Removing ground/earth from site transformer (31/01/12)

Although it should be safe, I would advise you NOT to run power tools from a transformer modified as shown below. Site transformers were originally designed for running power tools and the earthing arrangement was presumably designed to suit this application. This modification should ONLY be done if you are comfortable working with mains voltages and know your wiring code.

Scary words aside, why would you want to do this? Well, I use it to provide a source of totally isolated 110VAC which, for example, I can rectify and smooth to give me a 170VDC supply for powering things like induction heaters or ultrasonic transducers. Point being that, since the 110VAC source is totally isolated from the mains, it means it's possible to then earth the negative rail of the rectified DC supply, making it safer to work with.

Site transformers normally have a center-tapped secondary, with each half of the secondary providing about 55VAC each, giving 110VAC across the total. The center tap is connected to the transformer core, which is normally grounded. This means that the greatest voltage a user would ever be exposed to is only 55VAC relative to earth, making it much safer. The modification is simply to remove the earth connection to the transformer core, so the entire secondary is now floating, and either end may be grounded (or used to run an external circuit, part of which is grounded). Make sure, however, that you maintain an earth connection from the mains input to the earth pins on the output sockets.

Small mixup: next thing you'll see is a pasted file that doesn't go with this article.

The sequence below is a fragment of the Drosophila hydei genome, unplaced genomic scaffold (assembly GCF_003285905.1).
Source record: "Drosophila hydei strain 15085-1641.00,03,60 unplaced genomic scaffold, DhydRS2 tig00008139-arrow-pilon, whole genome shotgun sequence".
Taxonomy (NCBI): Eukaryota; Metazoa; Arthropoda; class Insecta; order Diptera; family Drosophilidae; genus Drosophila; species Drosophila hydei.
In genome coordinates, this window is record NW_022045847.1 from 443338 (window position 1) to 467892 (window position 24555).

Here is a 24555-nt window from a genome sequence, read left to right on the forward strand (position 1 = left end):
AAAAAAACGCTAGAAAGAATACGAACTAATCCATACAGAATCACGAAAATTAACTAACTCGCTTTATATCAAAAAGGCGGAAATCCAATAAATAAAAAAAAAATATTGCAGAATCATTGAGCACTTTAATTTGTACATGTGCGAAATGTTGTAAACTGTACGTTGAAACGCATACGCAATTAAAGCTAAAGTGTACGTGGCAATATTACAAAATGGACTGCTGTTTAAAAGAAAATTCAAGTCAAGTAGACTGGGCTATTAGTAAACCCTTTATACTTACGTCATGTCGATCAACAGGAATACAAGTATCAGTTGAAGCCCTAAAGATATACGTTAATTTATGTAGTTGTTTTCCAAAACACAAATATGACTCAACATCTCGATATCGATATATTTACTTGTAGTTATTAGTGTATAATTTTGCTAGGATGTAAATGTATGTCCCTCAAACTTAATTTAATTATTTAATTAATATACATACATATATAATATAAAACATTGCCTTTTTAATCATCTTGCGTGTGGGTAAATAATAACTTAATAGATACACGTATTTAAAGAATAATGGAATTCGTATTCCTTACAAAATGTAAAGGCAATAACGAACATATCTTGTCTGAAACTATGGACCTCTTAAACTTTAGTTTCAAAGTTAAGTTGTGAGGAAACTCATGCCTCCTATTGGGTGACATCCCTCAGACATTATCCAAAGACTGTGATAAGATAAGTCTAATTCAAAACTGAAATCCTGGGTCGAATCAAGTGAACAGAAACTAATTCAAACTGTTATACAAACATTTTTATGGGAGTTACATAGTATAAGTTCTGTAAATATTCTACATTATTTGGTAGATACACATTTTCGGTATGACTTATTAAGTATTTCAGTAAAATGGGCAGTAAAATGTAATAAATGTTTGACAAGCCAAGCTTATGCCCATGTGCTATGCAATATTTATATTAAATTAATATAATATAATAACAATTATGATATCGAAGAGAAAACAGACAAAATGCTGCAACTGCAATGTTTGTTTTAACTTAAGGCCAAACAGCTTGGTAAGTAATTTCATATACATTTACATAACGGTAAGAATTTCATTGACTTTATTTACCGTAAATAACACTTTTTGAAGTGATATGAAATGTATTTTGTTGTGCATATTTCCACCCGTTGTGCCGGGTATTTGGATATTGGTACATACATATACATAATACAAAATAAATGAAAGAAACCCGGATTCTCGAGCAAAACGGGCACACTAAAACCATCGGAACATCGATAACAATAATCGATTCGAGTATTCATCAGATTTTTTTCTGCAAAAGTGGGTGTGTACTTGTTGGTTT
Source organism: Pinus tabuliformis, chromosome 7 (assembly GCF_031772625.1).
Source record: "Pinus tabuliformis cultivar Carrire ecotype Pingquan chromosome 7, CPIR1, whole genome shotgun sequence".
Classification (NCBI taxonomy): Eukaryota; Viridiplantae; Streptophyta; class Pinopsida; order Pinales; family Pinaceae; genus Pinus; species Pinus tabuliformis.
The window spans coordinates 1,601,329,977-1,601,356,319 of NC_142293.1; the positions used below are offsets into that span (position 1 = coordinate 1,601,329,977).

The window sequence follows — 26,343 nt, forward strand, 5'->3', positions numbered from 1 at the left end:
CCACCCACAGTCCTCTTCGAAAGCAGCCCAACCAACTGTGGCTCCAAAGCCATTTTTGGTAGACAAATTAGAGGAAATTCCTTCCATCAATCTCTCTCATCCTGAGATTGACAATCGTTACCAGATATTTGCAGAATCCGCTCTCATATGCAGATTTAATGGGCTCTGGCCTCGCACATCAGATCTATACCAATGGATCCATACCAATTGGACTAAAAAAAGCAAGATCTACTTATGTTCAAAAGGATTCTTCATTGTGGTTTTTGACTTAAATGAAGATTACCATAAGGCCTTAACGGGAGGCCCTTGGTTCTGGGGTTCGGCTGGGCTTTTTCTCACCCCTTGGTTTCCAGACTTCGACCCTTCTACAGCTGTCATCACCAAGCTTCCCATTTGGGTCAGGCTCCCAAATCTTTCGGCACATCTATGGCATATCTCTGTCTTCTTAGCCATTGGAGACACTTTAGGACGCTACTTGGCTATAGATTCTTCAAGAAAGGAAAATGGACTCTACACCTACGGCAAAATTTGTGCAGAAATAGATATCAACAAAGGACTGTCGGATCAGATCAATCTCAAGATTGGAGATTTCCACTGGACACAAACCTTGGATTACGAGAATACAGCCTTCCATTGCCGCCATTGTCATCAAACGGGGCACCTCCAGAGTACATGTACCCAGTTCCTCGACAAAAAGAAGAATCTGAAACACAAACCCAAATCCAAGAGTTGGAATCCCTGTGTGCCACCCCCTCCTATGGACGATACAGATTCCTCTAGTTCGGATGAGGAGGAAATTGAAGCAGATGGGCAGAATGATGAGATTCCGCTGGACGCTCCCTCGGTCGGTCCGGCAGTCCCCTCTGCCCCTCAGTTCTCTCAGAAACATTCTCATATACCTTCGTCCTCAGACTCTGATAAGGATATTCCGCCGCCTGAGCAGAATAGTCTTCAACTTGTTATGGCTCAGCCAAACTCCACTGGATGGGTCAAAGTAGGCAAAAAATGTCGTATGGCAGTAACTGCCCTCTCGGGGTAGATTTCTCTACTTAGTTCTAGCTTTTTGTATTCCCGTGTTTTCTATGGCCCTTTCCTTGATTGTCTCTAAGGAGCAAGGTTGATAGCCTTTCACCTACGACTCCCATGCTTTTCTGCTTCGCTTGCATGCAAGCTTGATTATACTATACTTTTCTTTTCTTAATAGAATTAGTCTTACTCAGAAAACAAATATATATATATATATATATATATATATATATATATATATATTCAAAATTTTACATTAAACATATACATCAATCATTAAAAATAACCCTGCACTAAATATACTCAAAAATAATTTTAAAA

Click here for the schematics. The top diagram shows the transformer before, and the bottom shows it after. This is a typical small 2-output transformer - circuits may vary for other types/sizes. The pictures below show the modification. Look at the top-left wire in the terminal block in the second picture - this goes to the transformer core, and is now disconnected. However, earth continuity is maintained between the mains input and the output earth pins.